All of this goes to the beginning thoughts of dying. I am dying. We all are dying. As our birthdays climb, and the years pass us by, dying is much more of a reality. It gets closer with each day. Am I ready? Am I spring-cleaned? Cleansed? Have I planted seeds for my eternity? Am I getting closer to the dirt? All of these thoughts have assailed me this year, through getting healthier, developing better health habits both for my body, and for my soul. I have read some amazing books, participated in some incredible “Bible Studies” that have moved me, and have met some wonderful people. Have things gone well? Not particularly. I have had “bugs” assail me, trying to knock me off my course. “Bugs” come at us all the time. What natural repellent are we using? Prayer? Silence? Fasting? Cleansing?

God up to something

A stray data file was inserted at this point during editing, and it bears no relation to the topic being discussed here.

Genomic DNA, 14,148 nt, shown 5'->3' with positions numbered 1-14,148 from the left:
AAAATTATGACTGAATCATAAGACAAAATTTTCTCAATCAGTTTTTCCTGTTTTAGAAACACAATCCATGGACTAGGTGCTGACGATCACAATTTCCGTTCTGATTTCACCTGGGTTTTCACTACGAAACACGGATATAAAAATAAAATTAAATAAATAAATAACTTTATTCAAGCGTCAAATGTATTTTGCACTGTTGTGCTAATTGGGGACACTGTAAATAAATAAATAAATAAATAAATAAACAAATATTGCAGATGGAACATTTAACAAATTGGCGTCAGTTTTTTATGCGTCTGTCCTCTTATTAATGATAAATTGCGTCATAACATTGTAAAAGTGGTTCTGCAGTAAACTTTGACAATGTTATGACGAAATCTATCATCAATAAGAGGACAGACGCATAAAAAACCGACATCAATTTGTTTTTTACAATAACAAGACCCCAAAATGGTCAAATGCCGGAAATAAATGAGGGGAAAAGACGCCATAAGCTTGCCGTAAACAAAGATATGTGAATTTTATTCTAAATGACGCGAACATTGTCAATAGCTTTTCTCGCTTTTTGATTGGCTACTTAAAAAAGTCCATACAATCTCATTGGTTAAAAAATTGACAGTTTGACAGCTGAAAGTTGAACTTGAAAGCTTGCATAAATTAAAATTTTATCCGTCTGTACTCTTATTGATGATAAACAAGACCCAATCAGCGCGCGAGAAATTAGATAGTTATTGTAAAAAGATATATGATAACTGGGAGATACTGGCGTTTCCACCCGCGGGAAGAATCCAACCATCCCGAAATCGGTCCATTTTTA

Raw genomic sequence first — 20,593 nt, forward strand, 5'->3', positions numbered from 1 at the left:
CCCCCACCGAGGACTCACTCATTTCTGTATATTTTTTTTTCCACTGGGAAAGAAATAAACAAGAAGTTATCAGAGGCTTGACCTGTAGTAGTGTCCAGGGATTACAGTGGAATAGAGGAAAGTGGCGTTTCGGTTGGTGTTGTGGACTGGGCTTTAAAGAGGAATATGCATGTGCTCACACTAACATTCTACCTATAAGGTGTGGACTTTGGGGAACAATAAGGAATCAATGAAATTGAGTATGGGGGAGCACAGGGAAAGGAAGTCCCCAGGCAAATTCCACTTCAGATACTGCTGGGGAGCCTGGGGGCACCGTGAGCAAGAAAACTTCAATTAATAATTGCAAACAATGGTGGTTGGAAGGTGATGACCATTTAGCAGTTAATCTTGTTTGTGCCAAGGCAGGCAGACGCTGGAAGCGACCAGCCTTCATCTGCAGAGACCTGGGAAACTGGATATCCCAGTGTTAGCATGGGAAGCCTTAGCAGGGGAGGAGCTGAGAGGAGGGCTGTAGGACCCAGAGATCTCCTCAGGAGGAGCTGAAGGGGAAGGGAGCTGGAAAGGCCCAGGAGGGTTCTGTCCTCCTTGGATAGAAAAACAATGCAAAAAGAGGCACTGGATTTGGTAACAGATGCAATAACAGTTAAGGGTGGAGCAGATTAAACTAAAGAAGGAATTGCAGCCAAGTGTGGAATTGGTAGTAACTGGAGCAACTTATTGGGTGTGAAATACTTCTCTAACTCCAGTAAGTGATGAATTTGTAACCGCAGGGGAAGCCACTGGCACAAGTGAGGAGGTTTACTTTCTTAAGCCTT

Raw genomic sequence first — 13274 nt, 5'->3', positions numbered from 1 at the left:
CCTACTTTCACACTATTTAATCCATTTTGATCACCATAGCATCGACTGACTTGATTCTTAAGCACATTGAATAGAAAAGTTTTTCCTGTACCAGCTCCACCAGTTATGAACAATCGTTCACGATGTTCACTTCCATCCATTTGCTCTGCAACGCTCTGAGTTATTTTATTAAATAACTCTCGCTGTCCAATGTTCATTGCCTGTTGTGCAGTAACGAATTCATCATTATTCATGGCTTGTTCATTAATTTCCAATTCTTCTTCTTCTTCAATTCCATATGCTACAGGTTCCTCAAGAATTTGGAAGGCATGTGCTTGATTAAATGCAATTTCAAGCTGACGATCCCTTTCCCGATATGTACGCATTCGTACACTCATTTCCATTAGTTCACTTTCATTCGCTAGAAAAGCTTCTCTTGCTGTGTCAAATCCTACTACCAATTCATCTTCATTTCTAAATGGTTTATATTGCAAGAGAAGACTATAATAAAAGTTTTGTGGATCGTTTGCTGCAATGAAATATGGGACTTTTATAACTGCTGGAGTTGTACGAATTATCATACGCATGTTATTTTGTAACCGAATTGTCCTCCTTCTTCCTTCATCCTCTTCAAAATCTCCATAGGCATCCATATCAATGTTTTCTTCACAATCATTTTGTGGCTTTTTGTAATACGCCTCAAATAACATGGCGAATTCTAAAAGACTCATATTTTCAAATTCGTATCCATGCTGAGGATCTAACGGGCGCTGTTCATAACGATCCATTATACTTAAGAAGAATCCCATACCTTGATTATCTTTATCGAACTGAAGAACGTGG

I think that the more we try to get to the nano-cellular-level in life, to get down to what we called the “nitty-gritty,” then the evil one assails us. Mightily. We fight on so many fronts. But our God has given us the power to vanquish these assaults. He tells us to “rejoice at all times. Pray without ceasing. Give thanks in every circumstance, for this is God’s will for you in Christ Jesus.…” (1Thess 5:16-18). God’s will is that we are victorious. That we stand with Him for eternity. Pesky things like illnesses, which cleaner to use, what food to eat, who to share our lives with, all play a part in our eternity. Listening to a periscope talk the other day, a woman said she had never just “given.” That she had helped people, was a good Christian woman, but that she had never just “given.” She tithed, she helped in her community, but she always took. She made sure she got what she needed, too. She never just shared Christ just to share. She felt blessed to have found Christ in her life, but she had never just shared, never just given, without expectation. And that struck me and stuck with me for the past couple of days. I realized that it is part of our personal Spring Cleaning, of cleansing ourselves, and planting for our eternity. We need to just give – of ourselves, of our God, of our time. We need to be present. We need to be simple. Get closer to the dirt of life. At least for me, it is essential to my bodily health, my emotional health, and my spiritual health to be simpler. To ease off the stressful, complicated part of life and get back to quiet, humble, simple. Make some sun tea on my back deck. Take time to plant. To play in the garden with my grandkids. To go fishing with my husband. To just sit in the sun and share my time with those I love. To spring clean my home, body, life, and soul. It is time.